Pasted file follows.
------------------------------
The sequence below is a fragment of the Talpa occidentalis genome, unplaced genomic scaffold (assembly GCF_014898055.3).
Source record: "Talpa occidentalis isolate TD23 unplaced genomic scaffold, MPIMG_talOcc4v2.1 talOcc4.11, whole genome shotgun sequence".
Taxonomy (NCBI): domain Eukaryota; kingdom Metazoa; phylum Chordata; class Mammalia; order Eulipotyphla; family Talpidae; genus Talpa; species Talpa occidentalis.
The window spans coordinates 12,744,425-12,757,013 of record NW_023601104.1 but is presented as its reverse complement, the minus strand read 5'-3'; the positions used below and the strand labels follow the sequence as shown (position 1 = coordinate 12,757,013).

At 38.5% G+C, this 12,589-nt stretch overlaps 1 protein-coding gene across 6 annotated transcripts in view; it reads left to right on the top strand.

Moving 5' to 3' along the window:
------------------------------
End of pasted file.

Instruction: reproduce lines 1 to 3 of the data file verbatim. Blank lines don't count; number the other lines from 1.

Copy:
The sequence below is a fragment of the Talpa occidentalis genome, unplaced genomic scaffold (assembly GCF_014898055.3).
Source record: "Talpa occidentalis isolate TD23 unplaced genomic scaffold, MPIMG_talOcc4v2.1 talOcc4.11, whole genome shotgun sequence".
Taxonomy (NCBI): domain Eukaryota; kingdom Metazoa; phylum Chordata; class Mammalia; order Eulipotyphla; family Talpidae; genus Talpa; species Talpa occidentalis.